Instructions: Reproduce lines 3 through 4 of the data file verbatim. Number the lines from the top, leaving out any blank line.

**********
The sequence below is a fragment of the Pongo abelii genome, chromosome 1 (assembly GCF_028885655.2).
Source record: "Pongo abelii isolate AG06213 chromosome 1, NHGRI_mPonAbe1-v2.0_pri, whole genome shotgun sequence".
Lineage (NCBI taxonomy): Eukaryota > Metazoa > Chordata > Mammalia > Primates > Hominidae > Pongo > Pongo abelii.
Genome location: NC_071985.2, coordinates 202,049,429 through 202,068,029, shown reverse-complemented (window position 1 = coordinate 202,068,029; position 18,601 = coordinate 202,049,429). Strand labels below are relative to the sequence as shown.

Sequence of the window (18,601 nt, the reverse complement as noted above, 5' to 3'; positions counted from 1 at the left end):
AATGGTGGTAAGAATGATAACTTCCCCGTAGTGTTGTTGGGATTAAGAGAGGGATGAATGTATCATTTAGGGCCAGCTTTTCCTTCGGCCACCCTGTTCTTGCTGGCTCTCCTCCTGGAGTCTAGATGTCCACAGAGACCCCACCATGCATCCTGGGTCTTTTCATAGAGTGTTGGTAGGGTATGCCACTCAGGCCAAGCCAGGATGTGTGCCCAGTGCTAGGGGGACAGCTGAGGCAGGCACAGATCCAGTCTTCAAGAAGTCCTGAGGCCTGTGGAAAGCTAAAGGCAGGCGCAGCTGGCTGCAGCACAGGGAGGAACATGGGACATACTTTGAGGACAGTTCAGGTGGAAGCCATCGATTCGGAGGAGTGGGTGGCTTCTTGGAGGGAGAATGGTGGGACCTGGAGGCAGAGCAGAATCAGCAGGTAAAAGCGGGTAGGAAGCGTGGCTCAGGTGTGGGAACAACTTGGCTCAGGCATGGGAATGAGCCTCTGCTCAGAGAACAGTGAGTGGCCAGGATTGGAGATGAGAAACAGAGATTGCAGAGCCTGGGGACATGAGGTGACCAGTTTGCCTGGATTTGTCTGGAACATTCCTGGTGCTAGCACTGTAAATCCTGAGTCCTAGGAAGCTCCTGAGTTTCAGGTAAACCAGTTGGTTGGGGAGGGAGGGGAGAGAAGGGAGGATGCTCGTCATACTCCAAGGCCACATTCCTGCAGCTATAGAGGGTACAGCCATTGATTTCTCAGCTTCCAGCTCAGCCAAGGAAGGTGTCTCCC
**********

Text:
Lineage (NCBI taxonomy): Eukaryota > Metazoa > Chordata > Mammalia > Primates > Hominidae > Pongo > Pongo abelii.
Genome location: NC_071985.2, coordinates 202,049,429 through 202,068,029, shown reverse-complemented (window position 1 = coordinate 202,068,029; position 18,601 = coordinate 202,049,429). Strand labels below are relative to the sequence as shown.